Ovarian Cyst


A cyst is a fluid-filled sac. Every time a woman produces an egg from the ovary, it is surrounded by a tiny sac of fluid. This is a normal cyst, and rarely causes problems, but some women experience a slight stab of pain ('Mittelschmerz') in the region of the ovary as the fluid around the egg is released when ovulating in the middle of each month. If these normal tiny cysts reform and enlarge after releasing the egg, a true cyst of the ovary results. This is a 'follicle cyst', and these are quite common in teenage girls and young women.

They are usually less than 5 cm across, and may cause some irregularity of the periods. The woman is often not aware that the cyst is present unless it is discovered at surgery, or bursts. Occasionally they may form giant cysts the size of a football, and although a swelling similar to that of pregnancy may be noted in the abdomen, there still may be minimal pain or discomfort. If these cysts burst, the woman experiences sudden, severe pain on one side, low down in her abdomen. The pain eases slowly over several hours or days, as the irritating fluid contained in the cyst disperses, and no further treatment is necessary unless the cyst has been very large.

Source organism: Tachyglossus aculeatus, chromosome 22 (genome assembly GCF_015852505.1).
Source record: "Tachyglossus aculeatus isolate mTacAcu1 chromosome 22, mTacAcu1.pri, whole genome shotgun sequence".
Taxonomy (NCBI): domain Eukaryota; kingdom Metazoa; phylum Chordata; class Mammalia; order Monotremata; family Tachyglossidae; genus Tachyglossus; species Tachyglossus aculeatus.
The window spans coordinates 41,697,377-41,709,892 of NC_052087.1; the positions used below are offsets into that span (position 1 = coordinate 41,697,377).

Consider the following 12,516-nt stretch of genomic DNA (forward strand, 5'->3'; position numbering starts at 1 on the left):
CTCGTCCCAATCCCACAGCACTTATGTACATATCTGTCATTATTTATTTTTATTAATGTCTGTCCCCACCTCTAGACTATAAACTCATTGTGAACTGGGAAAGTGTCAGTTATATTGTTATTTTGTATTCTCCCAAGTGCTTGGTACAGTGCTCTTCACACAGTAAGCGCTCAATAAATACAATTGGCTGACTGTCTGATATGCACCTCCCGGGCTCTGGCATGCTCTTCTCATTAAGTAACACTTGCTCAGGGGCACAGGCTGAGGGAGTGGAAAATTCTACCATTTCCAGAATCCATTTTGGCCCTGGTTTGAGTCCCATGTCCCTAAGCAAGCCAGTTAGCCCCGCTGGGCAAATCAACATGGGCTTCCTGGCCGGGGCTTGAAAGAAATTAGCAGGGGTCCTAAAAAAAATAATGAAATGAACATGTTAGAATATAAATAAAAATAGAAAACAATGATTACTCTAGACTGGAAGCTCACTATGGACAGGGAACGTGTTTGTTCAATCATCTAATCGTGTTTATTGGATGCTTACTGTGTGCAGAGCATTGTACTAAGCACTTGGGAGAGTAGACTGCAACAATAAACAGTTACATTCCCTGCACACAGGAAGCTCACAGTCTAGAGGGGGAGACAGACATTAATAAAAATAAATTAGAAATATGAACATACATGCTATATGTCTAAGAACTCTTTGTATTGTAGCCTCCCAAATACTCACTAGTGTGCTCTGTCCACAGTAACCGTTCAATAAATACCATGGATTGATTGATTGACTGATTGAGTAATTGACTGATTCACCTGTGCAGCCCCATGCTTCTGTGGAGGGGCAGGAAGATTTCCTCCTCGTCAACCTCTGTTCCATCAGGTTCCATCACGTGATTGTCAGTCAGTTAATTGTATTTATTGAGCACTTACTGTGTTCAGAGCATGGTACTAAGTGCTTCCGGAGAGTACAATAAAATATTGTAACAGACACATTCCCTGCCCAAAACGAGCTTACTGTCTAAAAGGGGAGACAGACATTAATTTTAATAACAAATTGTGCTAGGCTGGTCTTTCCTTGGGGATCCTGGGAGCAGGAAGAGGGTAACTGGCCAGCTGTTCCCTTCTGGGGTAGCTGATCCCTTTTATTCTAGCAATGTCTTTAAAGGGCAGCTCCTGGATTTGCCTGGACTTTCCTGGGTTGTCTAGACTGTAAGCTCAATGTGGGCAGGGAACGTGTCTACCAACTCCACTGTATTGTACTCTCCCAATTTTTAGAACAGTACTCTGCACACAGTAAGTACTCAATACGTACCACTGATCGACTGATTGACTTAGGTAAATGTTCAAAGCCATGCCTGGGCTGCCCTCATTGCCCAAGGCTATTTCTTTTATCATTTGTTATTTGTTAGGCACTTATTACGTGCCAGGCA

Women who are found to have follicle cysts, or who develop them frequently, can be given the oral contraceptive pill, which will prevent ovulation, and therefore the formation of further cysts. The pill will also shrink existing cysts, but large cysts will need to be removed surgically.

Many other types of ovarian cysts are known. These may be luteal cysts, which cause delayed or irregular periods; cysts caused by infections of the ovary and tubes; cysts associated with endometriosis; and in rare cases, cysts associated with some types of ovarian cancers.

The polycystic ovarian syndrome occurs when multiple small cysts form in one or both ovaries. The production of hormones by the ovaries is interfered with, and as a result the woman develops facial hairs, gains weight, stops her periods and is infertile. It is often discovered during investigations for infertility. Treatment of this syndrome involves cutting away part of the affected ovary tissue, and using hormones to stimulate the ovary to restart its correct function.

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